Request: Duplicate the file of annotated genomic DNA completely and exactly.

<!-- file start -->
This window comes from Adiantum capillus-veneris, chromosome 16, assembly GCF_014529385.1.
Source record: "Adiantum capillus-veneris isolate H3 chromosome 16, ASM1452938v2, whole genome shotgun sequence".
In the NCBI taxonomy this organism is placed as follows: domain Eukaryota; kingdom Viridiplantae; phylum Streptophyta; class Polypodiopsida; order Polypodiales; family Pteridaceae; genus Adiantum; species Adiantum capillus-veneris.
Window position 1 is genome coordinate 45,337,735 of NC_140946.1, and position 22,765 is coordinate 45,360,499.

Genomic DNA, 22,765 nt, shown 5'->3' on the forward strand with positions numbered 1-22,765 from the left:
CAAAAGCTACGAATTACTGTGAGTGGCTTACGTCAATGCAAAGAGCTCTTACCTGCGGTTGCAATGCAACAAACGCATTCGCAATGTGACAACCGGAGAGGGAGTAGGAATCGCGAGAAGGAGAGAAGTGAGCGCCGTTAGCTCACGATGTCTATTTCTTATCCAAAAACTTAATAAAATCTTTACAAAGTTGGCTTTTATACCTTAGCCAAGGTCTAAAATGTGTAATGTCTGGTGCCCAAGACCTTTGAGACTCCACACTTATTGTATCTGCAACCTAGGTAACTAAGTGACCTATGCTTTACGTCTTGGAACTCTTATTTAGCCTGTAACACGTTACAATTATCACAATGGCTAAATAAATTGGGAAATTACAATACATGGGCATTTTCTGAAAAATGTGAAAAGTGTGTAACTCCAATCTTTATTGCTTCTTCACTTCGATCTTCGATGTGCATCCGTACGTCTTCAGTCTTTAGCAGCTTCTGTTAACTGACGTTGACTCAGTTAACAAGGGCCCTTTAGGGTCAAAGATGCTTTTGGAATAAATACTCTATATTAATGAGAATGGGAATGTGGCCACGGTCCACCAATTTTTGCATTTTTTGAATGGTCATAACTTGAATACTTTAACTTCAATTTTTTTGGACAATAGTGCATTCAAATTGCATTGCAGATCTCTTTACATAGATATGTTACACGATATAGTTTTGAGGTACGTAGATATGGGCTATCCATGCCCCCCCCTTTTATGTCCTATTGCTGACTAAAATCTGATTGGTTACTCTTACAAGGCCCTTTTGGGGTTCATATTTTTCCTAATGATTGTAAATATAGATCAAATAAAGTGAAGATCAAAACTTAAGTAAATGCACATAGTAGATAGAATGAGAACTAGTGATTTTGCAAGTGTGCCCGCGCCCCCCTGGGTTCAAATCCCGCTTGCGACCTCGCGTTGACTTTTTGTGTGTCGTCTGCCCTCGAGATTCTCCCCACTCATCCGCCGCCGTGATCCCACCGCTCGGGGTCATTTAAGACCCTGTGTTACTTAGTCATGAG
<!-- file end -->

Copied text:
This window comes from Adiantum capillus-veneris, chromosome 16, assembly GCF_014529385.1.
Source record: "Adiantum capillus-veneris isolate H3 chromosome 16, ASM1452938v2, whole genome shotgun sequence".
In the NCBI taxonomy this organism is placed as follows: domain Eukaryota; kingdom Viridiplantae; phylum Streptophyta; class Polypodiopsida; order Polypodiales; family Pteridaceae; genus Adiantum; species Adiantum capillus-veneris.
Window position 1 is genome coordinate 45,337,735 of NC_140946.1, and position 22,765 is coordinate 45,360,499.

Genomic DNA, 22,765 nt, shown 5'->3' on the forward strand with positions numbered 1-22,765 from the left:
CAAAAGCTACGAATTACTGTGAGTGGCTTACGTCAATGCAAAGAGCTCTTACCTGCGGTTGCAATGCAACAAACGCATTCGCAATGTGACAACCGGAGAGGGAGTAGGAATCGCGAGAAGGAGAGAAGTGAGCGCCGTTAGCTCACGATGTCTATTTCTTATCCAAAAACTTAATAAAATCTTTACAAAGTTGGCTTTTATACCTTAGCCAAGGTCTAAAATGTGTAATGTCTGGTGCCCAAGACCTTTGAGACTCCACACTTATTGTATCTGCAACCTAGGTAACTAAGTGACCTATGCTTTACGTCTTGGAACTCTTATTTAGCCTGTAACACGTTACAATTATCACAATGGCTAAATAAATTGGGAAATTACAATACATGGGCATTTTCTGAAAAATGTGAAAAGTGTGTAACTCCAATCTTTATTGCTTCTTCACTTCGATCTTCGATGTGCATCCGTACGTCTTCAGTCTTTAGCAGCTTCTGTTAACTGACGTTGACTCAGTTAACAAGGGCCCTTTAGGGTCAAAGATGCTTTTGGAATAAATACTCTATATTAATGAGAATGGGAATGTGGCCACGGTCCACCAATTTTTGCATTTTTTGAATGGTCATAACTTGAATACTTTAACTTCAATTTTTTTGGACAATAGTGCATTCAAATTGCATTGCAGATCTCTTTACATAGATATGTTACACGATATAGTTTTGAGGTACGTAGATATGGGCTATCCATGCCCCCCCCTTTTATGTCCTATTGCTGACTAAAATCTGATTGGTTACTCTTACAAGGCCCTTTTGGGGTTCATATTTTTCCTAATGATTGTAAATATAGATCAAATAAAGTGAAGATCAAAACTTAAGTAAATGCACATAGTAGATAGAATGAGAACTAGTGATTTTGCAAGTGTGCCCGCGCCCCCCTGGGTTCAAATCCCGCTTGCGACCTCGCGTTGACTTTTTGTGTGTCGTCTGCCCTCGAGATTCTCCCCACTCATCCGCCGCCGTGATCCCACCGCTCGGGGTCATTTAAGACCCTGTGTTACTTAGTCATGAG